About This Project
The Solomon Islands archipelago in the Pacific Ocean has an estimated plant diversity of 4500 species, the same diversity as Texas, but on only 4% of the land area. Intensive biodiversity surveys are urgently needed in this remote location as many new species await discovery. This project will rapidly assess the flora of the highest peaks of Guadalcanal and develop conservation plans to protect against deforestation and invasion of non-native species threatening this unique floral biodiversity.
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What is the context of this research?
Few botanical specimens have been collected from the upper elevations of Guadalcanal. For example, Bishop Museum has only about 800 botanical specimens from the island, and none are from the high, biologically diverse mountain tops. Intensive surveys are expected to result in the discovery of many new species and the documentation of new populations of rare species.
Collecting new specimens will enable scientists and Solomon Islanders to better understand the floral biodiversity and distribution of plants on Guadalcanal in order to develop conservation plans for the region. I have been developing an up-to-date species list of the flora of the Solomon Islands, and new botanical surveys will help validate this already gathered data.
What is the significance of this project?
The rainforests of the Solomon Islands are listed on the World Wildlife Fund's (WWF) Terrestrial Ecoregions of conservation priority. The flora and fauna of the archipelago are considered to be vulnerable due to the clearing of forest for tropical timber, large-scale agricultural plantations and subsistence gardening, largely as a result of population growth. The native forest is also increasingly threatened by non-native species that invade the diverse native forests.
Climate change is expected to influence the diversity of the region, but a baseline measure of the flora in the mountains is needed to gauge these effects into the future. Collections made will also provide needed specimens for other botanical researchers around the world unable to travel to this remote region.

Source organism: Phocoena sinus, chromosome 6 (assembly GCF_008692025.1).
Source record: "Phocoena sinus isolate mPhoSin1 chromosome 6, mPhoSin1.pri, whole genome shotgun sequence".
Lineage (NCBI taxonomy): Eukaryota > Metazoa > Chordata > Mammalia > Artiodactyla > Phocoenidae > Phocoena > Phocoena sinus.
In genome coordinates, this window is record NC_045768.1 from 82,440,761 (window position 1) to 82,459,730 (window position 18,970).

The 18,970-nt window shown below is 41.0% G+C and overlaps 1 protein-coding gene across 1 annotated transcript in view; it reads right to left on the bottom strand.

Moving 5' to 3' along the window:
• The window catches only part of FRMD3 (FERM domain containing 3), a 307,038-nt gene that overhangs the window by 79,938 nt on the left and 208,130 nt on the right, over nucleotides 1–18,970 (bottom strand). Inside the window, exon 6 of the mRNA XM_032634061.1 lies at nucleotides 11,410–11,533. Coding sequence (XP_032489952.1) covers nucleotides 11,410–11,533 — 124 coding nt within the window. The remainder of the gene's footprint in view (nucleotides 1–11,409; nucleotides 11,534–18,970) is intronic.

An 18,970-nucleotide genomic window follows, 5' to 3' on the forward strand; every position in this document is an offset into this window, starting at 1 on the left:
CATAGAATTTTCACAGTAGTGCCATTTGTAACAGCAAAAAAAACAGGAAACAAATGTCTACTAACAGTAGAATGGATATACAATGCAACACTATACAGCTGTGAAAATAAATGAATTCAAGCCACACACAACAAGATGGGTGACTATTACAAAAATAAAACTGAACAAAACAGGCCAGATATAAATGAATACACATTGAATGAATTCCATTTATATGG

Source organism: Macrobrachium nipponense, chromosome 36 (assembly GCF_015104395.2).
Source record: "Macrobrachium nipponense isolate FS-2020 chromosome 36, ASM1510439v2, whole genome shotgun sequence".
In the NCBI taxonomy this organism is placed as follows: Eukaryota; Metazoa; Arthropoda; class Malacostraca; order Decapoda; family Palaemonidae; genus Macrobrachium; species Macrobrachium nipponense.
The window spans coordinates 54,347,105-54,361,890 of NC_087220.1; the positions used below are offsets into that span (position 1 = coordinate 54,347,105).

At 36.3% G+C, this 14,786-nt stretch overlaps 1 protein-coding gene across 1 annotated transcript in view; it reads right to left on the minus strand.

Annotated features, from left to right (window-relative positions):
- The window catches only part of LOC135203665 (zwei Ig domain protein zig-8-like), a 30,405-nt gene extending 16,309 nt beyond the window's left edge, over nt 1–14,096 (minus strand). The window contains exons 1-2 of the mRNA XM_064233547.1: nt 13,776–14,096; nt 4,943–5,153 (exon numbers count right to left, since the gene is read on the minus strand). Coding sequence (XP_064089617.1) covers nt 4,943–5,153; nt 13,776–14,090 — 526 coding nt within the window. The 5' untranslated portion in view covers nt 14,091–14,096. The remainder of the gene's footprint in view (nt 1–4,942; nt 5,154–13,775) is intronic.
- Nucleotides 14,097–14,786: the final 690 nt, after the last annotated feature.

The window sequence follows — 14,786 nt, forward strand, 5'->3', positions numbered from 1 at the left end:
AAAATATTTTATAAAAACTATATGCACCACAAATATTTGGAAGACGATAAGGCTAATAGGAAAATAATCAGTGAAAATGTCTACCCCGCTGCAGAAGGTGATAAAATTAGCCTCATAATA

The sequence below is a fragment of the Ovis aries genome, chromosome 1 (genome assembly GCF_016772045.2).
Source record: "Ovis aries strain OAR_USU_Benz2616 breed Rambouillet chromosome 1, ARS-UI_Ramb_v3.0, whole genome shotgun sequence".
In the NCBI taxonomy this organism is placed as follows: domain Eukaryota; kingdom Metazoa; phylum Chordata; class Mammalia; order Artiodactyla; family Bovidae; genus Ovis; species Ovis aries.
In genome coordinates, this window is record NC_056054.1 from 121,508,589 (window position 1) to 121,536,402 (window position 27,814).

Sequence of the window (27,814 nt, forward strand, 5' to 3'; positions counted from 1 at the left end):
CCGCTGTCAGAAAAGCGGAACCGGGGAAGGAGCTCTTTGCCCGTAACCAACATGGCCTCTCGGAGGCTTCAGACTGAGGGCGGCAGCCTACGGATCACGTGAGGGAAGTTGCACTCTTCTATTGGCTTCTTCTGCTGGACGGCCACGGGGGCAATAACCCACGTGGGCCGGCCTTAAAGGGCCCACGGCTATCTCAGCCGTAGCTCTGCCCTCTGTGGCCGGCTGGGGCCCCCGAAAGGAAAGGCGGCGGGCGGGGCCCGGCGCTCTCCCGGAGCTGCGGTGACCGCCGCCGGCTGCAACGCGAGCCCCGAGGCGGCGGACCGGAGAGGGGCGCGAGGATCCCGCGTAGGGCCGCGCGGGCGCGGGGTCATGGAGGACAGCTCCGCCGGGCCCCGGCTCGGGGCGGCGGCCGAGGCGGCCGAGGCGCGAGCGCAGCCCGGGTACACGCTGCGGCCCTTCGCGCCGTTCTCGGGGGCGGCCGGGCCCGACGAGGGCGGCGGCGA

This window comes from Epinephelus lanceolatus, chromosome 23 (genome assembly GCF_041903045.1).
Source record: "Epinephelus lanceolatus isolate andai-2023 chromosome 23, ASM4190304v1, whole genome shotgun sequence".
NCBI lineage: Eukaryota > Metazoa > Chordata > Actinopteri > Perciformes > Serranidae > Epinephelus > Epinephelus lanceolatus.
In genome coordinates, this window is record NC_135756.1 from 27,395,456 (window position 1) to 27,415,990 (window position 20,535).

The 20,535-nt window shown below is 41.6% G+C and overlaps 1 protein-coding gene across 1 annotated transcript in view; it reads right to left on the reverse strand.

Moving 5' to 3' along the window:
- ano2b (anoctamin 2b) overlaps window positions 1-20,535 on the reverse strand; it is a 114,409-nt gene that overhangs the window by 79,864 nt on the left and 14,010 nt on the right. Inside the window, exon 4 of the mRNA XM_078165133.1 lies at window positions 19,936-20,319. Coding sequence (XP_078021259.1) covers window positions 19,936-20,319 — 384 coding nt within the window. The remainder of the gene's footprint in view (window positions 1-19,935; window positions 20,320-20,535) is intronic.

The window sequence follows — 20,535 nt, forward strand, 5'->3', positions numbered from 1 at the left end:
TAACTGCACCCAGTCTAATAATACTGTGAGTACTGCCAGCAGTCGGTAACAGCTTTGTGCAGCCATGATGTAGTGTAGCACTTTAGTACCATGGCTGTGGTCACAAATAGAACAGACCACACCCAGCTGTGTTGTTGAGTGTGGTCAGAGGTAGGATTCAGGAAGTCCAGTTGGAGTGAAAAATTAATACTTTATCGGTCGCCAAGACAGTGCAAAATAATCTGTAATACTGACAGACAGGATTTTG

What are the goals of the project?
Working with a team of scientists from around the globe, and with your support, I will survey the intact forest of the high-elevation interior of Guadalcanal for ca. 20 days in September, 2015. Each flowering and fruiting plant specimen will be photographed and collected to document the diversity of species in each area surveyed. Pieces of tissue will also be sampled and preserved for molecular research projects. Specimens resulting from this expedition (>1,000 specimens) will significantly enhance the understanding of the floral biodiversity of Guadalcanal. The distribution and density of endangered, rare and threatened species, and invasive species will be documented. The project will also involve the training of at least one Solomon Islander in biodiversity assessments.
We are seeking your help for these resources!
Transportation Flying is the only efficient way to get to the Solomon Islands (ca. $1500), and helicopter transfer into the highlands of Guadalcanal ($2500 per hour!) is essential. There are very few roads into the highlands of Guadalcanal (take a look on Google Maps!), and travel by foot with field supplies is time consuming and difficult. Without this helicopter support, survey activities will be restricted to easily accessible areas, reducing the effectiveness of collecting and discovery of both native and invasive species.
Herbarium supplies. It costs approximately $1 per specimen to permanently preserve it for placement in Museum collections. We are seeking your support to help us preserve the collected specimens in perpetuity.